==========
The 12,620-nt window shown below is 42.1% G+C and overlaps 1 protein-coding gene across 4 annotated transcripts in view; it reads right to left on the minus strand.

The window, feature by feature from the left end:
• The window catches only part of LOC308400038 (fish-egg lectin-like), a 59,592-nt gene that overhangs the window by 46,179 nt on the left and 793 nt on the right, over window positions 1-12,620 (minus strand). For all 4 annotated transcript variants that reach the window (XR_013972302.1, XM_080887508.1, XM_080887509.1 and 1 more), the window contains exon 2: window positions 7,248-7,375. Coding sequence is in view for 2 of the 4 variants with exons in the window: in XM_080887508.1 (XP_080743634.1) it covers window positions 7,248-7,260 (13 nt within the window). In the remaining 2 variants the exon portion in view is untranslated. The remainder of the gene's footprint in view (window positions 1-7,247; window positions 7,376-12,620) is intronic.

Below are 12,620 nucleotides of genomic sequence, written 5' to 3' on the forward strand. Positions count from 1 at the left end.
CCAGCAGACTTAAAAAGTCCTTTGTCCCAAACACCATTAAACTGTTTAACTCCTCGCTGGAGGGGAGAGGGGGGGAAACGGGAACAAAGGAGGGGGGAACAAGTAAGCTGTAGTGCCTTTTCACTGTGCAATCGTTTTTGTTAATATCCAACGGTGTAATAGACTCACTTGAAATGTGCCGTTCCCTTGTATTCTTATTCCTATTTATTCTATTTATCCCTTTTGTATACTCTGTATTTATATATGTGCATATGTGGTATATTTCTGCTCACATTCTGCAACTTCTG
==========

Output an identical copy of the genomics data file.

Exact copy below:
The 12,620-nt window shown below is 42.1% G+C and overlaps 1 protein-coding gene across 4 annotated transcripts in view; it reads right to left on the minus strand.

The window, feature by feature from the left end:
• The window catches only part of LOC308400038 (fish-egg lectin-like), a 59,592-nt gene that overhangs the window by 46,179 nt on the left and 793 nt on the right, over window positions 1-12,620 (minus strand). For all 4 annotated transcript variants that reach the window (XR_013972302.1, XM_080887508.1, XM_080887509.1 and 1 more), the window contains exon 2: window positions 7,248-7,375. Coding sequence is in view for 2 of the 4 variants with exons in the window: in XM_080887508.1 (XP_080743634.1) it covers window positions 7,248-7,260 (13 nt within the window). In the remaining 2 variants the exon portion in view is untranslated. The remainder of the gene's footprint in view (window positions 1-7,247; window positions 7,376-12,620) is intronic.

Below are 12,620 nucleotides of genomic sequence, written 5' to 3' on the forward strand. Positions count from 1 at the left end.
CCAGCAGACTTAAAAAGTCCTTTGTCCCAAACACCATTAAACTGTTTAACTCCTCGCTGGAGGGGAGAGGGGGGGAAACGGGAACAAAGGAGGGGGGAACAAGTAAGCTGTAGTGCCTTTTCACTGTGCAATCGTTTTTGTTAATATCCAACGGTGTAATAGACTCACTTGAAATGTGCCGTTCCCTTGTATTCTTATTCCTATTTATTCTATTTATCCCTTTTGTATACTCTGTATTTATATATGTGCATATGTGGTATATTTCTGCTCACATTCTGCAACTTCTG